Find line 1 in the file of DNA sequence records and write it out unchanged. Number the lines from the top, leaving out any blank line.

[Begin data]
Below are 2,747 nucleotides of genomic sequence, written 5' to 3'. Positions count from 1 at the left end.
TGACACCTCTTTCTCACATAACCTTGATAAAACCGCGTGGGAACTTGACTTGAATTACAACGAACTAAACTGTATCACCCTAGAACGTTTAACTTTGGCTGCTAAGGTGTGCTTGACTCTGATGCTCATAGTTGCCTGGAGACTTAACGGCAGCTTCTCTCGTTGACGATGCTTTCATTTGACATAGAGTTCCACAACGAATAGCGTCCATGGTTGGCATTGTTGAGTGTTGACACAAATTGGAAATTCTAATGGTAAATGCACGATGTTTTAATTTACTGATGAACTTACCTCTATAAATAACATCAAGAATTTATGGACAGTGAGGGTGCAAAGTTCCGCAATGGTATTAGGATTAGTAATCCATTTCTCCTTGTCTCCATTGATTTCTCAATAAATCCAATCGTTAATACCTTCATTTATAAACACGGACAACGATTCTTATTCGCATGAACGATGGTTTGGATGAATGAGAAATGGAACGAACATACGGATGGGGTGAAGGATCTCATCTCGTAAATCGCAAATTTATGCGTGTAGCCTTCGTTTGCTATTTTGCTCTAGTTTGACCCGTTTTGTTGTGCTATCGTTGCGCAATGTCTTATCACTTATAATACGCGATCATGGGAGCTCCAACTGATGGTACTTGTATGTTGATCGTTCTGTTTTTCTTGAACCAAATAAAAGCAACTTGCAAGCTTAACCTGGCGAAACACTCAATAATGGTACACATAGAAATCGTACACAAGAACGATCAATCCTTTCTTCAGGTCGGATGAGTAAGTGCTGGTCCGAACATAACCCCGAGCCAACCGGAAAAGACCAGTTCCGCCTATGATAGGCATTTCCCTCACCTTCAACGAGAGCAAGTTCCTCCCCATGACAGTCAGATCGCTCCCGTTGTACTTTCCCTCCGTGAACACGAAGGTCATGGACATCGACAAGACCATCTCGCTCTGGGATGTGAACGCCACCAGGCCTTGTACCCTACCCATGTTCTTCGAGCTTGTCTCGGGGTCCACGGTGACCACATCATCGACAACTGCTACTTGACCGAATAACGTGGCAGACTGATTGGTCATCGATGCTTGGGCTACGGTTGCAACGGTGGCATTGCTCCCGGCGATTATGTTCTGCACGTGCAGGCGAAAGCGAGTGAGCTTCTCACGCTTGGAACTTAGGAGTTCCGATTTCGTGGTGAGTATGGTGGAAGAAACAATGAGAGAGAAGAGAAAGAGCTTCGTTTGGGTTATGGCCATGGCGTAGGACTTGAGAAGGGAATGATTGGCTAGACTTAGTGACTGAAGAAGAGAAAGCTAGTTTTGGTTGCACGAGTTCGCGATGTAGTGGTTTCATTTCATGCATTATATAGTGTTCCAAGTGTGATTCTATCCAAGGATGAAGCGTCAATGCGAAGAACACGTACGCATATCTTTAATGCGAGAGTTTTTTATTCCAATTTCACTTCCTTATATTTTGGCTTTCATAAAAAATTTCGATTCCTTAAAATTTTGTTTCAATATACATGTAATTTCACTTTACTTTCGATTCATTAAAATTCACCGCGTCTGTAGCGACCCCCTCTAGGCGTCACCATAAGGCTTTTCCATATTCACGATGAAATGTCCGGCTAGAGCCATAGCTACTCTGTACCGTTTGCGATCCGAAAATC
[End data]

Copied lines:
Below are 2,747 nucleotides of genomic sequence, written 5' to 3'. Positions count from 1 at the left end.